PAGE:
- Catalogues/store cards
There are certain debts that you cannot put into your IVA, such as:
- Mortgage/secured loan arrears
- Court fines
- TV licence arrears
- Hire purchase agreements
- Student loans
- Child support arrears
- Social fund loans
You will be able to include joint debts in an IVA, but the other party named on the debt will remain liable for the balance outstanding and can still be pursued. If you have joint debts, it may be worth considering entering a joint IVA to cover you both.
The IVA process
From the beginning to the end, an IVA is quite a journey – so to make it that little bit easier to digest, we’ve mapped it out below for you:
This is the very beginning of the process, where you make contact with an IP to start your IVA application. You will discuss your financial situation and they are entrusted to give you as much information as possible to help you make an informed decision about if it is the best option for you.
They will also help you work through your income and expenditure to calculate what you can reasonably afford to pay towards your debts.
This part of the journey is where the paperwork comes in. You’ll be given a proposal document that will detail all the aspects, including the terms and conditions, of your arrangement that you will be required to sign.
Once you have done this, it will be sent to your lenders, proposing the IVA to them and asking them to approve or disapprove of the suggested arrangement. As long as the majority of the lenders who vote are in favour of your IVA, then it will be approved.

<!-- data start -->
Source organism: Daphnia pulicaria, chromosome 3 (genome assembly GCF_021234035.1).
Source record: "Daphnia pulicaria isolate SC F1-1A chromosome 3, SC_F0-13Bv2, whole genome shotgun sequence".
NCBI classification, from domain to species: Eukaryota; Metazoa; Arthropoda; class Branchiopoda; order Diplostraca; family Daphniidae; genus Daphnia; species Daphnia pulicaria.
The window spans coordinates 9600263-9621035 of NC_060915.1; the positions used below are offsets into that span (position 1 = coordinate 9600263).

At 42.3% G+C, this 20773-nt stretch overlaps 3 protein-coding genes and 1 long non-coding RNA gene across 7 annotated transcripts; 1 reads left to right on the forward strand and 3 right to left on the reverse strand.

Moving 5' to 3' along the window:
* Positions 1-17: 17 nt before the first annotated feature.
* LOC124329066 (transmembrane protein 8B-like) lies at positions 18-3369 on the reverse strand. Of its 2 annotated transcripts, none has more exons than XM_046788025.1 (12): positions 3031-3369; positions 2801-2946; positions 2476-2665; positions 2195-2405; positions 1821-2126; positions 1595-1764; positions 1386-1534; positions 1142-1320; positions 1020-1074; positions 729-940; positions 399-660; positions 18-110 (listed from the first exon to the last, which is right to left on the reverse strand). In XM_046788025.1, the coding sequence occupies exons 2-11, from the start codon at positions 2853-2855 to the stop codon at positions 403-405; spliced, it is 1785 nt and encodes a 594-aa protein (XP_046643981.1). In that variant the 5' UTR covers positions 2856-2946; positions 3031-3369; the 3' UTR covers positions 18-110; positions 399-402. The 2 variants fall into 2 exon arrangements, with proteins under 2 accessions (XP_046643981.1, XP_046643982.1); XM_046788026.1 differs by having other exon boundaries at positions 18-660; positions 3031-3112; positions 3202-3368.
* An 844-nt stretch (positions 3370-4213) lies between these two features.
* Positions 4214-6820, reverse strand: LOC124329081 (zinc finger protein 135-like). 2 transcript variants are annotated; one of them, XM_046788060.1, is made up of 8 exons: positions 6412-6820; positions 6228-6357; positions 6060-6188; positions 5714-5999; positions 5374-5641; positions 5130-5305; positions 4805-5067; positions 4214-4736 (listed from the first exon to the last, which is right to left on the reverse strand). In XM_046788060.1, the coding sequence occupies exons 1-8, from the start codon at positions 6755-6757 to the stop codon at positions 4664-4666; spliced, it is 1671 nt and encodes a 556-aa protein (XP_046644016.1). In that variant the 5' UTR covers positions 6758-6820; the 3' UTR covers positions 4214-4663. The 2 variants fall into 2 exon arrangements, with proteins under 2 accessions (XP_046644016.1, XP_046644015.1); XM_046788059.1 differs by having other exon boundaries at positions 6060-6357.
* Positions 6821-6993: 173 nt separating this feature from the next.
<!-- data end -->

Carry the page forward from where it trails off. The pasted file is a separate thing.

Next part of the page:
In some cases, a lender may reject your proposal. If this happens, your IP is obligated to negotiate the terms to attempt to reverse the decision. Most of the time, they will succeed in doing this, however, this may mean you’ll need to agree to some changes for the IVA to be approved.
There are some cases, however, where it isn’t possible to come to an agreement at this stage, which unfortunately means your IVA is then considered rejected. In these instances, you would need to seek other options for your debts.
Life with an IVA
Now that you’ve reached this point – where your IVA is approved – it’s time to begin your payments and get yourself through the five-year arrangement. Details of your arrangement will then be posted on the Insolvency Register and noted on your credit file. Interest and charges are frozen on the debts included at this stage and your lenders cannot take any legal action against you.
Many IPs will also request you to complete yearly reviews of your circumstances to make sure that your IVA stays affordable to you. They are then obligated to send you yearly reports to keep you updated on where your arrangement stands.
If you own any properties, you will be asked to attempt to release any available equity from your house towards the end of the arrangement. If you can do this, the funds will be brought into your IVA and used to help pay back your debts – if not, then it may be extended by 12 months.
Once you have completed the payment plan, your IP will then release you from your arrangement. You and the lenders included will be issued completion paperwork that will confirm that the IVA is satisfied and that any remaining balances are now to be written off.
It will be your lender’s job to notify the credit reference agencies in regard to changing your debts to show as satisfied on your credit report. However, the responsibility for notifying the agencies to update the IVA note on your file will fall to you.
It’s at this stage you can make a financial fresh start and begin working to rebuild your credit score. However, it’s usually suggested that you wait around 12 months before trying this to allow everything on your credit report to settle.